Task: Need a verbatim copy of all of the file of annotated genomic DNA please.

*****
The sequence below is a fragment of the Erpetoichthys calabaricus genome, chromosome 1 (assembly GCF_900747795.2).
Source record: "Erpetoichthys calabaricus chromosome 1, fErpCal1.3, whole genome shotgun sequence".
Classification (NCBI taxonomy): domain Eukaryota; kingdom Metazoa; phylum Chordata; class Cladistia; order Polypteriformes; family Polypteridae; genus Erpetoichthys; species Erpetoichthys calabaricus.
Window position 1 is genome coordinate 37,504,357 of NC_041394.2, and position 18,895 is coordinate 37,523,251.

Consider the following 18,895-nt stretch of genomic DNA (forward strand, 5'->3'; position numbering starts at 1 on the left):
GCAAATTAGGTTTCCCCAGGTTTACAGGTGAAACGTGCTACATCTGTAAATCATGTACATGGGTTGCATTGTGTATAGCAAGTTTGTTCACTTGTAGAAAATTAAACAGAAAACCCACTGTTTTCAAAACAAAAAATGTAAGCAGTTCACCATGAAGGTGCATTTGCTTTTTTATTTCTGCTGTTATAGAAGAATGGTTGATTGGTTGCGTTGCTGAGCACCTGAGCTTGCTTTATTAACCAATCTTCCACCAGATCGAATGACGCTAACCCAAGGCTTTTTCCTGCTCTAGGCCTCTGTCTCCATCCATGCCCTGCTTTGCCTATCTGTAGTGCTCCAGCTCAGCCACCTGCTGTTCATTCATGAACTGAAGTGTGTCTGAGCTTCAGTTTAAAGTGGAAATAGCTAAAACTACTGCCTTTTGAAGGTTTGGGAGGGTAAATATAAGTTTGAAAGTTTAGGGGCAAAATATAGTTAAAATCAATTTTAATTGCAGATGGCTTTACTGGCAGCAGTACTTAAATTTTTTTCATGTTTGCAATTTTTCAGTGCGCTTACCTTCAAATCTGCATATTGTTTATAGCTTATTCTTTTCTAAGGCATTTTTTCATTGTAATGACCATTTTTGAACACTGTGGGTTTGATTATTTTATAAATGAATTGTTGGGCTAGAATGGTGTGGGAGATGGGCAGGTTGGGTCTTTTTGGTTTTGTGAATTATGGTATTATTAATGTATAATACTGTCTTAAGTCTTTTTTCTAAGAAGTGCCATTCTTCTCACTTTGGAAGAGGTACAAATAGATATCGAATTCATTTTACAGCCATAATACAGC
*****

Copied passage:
The sequence below is a fragment of the Erpetoichthys calabaricus genome, chromosome 1 (assembly GCF_900747795.2).
Source record: "Erpetoichthys calabaricus chromosome 1, fErpCal1.3, whole genome shotgun sequence".
Classification (NCBI taxonomy): domain Eukaryota; kingdom Metazoa; phylum Chordata; class Cladistia; order Polypteriformes; family Polypteridae; genus Erpetoichthys; species Erpetoichthys calabaricus.
Window position 1 is genome coordinate 37,504,357 of NC_041394.2, and position 18,895 is coordinate 37,523,251.

Consider the following 18,895-nt stretch of genomic DNA (forward strand, 5'->3'; position numbering starts at 1 on the left):
GCAAATTAGGTTTCCCCAGGTTTACAGGTGAAACGTGCTACATCTGTAAATCATGTACATGGGTTGCATTGTGTATAGCAAGTTTGTTCACTTGTAGAAAATTAAACAGAAAACCCACTGTTTTCAAAACAAAAAATGTAAGCAGTTCACCATGAAGGTGCATTTGCTTTTTTATTTCTGCTGTTATAGAAGAATGGTTGATTGGTTGCGTTGCTGAGCACCTGAGCTTGCTTTATTAACCAATCTTCCACCAGATCGAATGACGCTAACCCAAGGCTTTTTCCTGCTCTAGGCCTCTGTCTCCATCCATGCCCTGCTTTGCCTATCTGTAGTGCTCCAGCTCAGCCACCTGCTGTTCATTCATGAACTGAAGTGTGTCTGAGCTTCAGTTTAAAGTGGAAATAGCTAAAACTACTGCCTTTTGAAGGTTTGGGAGGGTAAATATAAGTTTGAAAGTTTAGGGGCAAAATATAGTTAAAATCAATTTTAATTGCAGATGGCTTTACTGGCAGCAGTACTTAAATTTTTTTCATGTTTGCAATTTTTCAGTGCGCTTACCTTCAAATCTGCATATTGTTTATAGCTTATTCTTTTCTAAGGCATTTTTTCATTGTAATGACCATTTTTGAACACTGTGGGTTTGATTATTTTATAAATGAATTGTTGGGCTAGAATGGTGTGGGAGATGGGCAGGTTGGGTCTTTTTGGTTTTGTGAATTATGGTATTATTAATGTATAATACTGTCTTAAGTCTTTTTTCTAAGAAGTGCCATTCTTCTCACTTTGGAAGAGGTACAAATAGATATCGAATTCATTTTACAGCCATAATACAGC